The Go-Back-N Protocol is a data link layer sliding window protocol. In this protocol, the sender sends frames of information over a network. These frames reside within a sending “window”, which both allows the sender to send multiple frames, and thus utilize more of the connection, and prevents the sender from sending too many frames until the receiver acknowledges receipt of some frames. If an undamaged frame is received in sequence by the receiver, the receiver sends a Receiver Ready (RR) frame back to the sender. This frame tells the sender the next packet that it is expecting, cumulatively acknowledging the successful receipt of all previous frames. When this acknowledgement is received by the sender, the right side of the sending window “slides” to allow more frames to be sent. If, instead, the receiver receives a frame out of order, it sends a Reject (REJ) frame that tells the sender which frame it was expecting. The sender then resends the expected frame. If the sender receives no RR or REJ frames after a timeout period, it may send a frame with the “Poll” bit set, which will cause the receiver to reply with the “Final” bit set and the sequence number of the frame it is expecting. For a more detailed description of Go-Back-N, consult a textbook on computer networks, such as the detailed Data and Computer Communications by William Stallings.
A color-coded key is included in the program to allow easy identification of the frame types. Select “Send Packet” to send data to the receiver. When a frame is in transit, selecting it will change its state from “good” to “damaged/lost”. Mousing over a frame will cause it to pause. Selecting “pause” or “resume” will pause/resume the entire simulation. The window size is hard-coded to 5 for this simulation. The window slides to the right during simulation and its right edge is represented by a black vertical bar.
If a frame arrives at the receiver without errors in the expected sequence order, “OK!” is displayed and a green data frame remains at the receiver. If an error-free RR is received by the sender, “OK!” is displayed for that frame and all previous frames and a blue “ACK Received” frame remains at the sender. If there were errors, the appropriate packet response is sent. To simulate a poll bit set to 1, create a damaged RR or REJ packet without sending any additional packets. If the sender receives this damaged/lost frame and no additional frames, it times out and the next packet you send will Poll the receiver for the correct sequence number.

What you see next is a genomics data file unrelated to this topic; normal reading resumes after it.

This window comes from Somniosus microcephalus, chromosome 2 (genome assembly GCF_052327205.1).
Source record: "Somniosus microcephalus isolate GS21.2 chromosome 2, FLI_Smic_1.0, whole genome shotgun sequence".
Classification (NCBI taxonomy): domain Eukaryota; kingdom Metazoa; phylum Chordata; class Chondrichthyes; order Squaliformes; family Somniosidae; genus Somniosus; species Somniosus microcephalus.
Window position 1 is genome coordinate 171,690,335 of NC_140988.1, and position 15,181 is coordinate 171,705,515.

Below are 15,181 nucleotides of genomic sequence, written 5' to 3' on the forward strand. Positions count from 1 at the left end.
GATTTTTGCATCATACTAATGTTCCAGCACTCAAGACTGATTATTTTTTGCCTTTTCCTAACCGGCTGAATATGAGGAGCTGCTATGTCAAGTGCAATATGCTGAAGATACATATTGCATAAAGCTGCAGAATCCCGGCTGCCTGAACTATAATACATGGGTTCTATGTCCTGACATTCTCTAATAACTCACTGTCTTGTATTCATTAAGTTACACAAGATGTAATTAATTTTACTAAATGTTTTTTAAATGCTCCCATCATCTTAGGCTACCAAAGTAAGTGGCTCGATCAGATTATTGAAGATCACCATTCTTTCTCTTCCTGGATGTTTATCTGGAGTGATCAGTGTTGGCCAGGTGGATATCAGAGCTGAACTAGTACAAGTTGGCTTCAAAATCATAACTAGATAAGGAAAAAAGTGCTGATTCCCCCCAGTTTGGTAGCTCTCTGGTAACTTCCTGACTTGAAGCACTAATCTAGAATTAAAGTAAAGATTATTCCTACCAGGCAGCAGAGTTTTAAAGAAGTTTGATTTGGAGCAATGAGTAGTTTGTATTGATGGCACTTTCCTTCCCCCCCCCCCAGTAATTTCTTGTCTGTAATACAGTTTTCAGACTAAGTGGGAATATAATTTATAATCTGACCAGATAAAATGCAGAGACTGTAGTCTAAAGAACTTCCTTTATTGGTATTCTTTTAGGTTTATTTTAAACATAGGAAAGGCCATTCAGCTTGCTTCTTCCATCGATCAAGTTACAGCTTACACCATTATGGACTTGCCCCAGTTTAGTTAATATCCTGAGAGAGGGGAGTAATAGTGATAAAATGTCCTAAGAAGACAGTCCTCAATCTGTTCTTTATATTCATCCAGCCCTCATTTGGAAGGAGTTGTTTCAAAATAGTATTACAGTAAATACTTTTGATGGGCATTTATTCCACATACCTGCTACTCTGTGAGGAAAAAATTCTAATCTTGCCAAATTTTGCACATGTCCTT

Note that this Go-Back-N simulation is not perfect. There are a couple bugs, I didn’t have time to add a reset button, and it was not designed to run on mobile devices. I decided to upload it anyway, as I feel it does a decent job of showing Go-Back-N in action. I always appreciate a nice visual example when learning new things, and I’m sure I’m not the only one. I created this simulator for a class a couple of years ago during a quarter in which I was working 20 hours a week and taking 16 units. I wrote this simulation in Action Script 3, which I had to teach myself during this same quarter as there was no instruction in how to use it. We were able to use any language we wanted, and I chose to use Action Script 3 (for Flash) since it seemed to match well with the visual and interactive requirements. If I had to do it again, perhaps I’d use a different language, since Flash is going the way of the dinosaur, at least in the ever-expanding mobile browsing arena. Then again maybe not, since Flash tools are still nice to use when creating simple 2D vector graphics animation.